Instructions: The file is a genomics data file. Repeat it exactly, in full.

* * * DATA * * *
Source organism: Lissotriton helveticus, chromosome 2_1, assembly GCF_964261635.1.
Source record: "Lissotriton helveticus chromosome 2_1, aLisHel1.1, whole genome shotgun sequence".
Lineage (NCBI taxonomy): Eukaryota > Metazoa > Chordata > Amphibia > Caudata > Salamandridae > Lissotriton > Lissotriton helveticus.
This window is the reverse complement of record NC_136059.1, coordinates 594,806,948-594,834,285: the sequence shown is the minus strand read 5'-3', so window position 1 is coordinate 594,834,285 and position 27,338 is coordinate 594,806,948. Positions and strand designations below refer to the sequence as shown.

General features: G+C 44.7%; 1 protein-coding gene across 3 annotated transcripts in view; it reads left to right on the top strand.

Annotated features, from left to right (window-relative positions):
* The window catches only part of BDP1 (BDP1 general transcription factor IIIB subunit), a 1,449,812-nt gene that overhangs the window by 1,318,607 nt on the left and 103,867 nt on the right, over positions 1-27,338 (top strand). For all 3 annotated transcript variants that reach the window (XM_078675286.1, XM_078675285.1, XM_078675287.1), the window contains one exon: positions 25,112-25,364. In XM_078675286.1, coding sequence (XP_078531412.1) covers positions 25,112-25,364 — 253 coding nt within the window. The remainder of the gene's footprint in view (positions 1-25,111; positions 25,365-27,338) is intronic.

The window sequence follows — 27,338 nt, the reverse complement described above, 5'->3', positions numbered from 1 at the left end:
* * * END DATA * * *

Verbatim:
Source organism: Lissotriton helveticus, chromosome 2_1, assembly GCF_964261635.1.
Source record: "Lissotriton helveticus chromosome 2_1, aLisHel1.1, whole genome shotgun sequence".
Lineage (NCBI taxonomy): Eukaryota > Metazoa > Chordata > Amphibia > Caudata > Salamandridae > Lissotriton > Lissotriton helveticus.
This window is the reverse complement of record NC_136059.1, coordinates 594,806,948-594,834,285: the sequence shown is the minus strand read 5'-3', so window position 1 is coordinate 594,834,285 and position 27,338 is coordinate 594,806,948. Positions and strand designations below refer to the sequence as shown.

General features: G+C 44.7%; 1 protein-coding gene across 3 annotated transcripts in view; it reads left to right on the top strand.

Annotated features, from left to right (window-relative positions):
* The window catches only part of BDP1 (BDP1 general transcription factor IIIB subunit), a 1,449,812-nt gene that overhangs the window by 1,318,607 nt on the left and 103,867 nt on the right, over positions 1-27,338 (top strand). For all 3 annotated transcript variants that reach the window (XM_078675286.1, XM_078675285.1, XM_078675287.1), the window contains one exon: positions 25,112-25,364. In XM_078675286.1, coding sequence (XP_078531412.1) covers positions 25,112-25,364 — 253 coding nt within the window. The remainder of the gene's footprint in view (positions 1-25,111; positions 25,365-27,338) is intronic.

The window sequence follows — 27,338 nt, the reverse complement described above, 5'->3', positions numbered from 1 at the left end: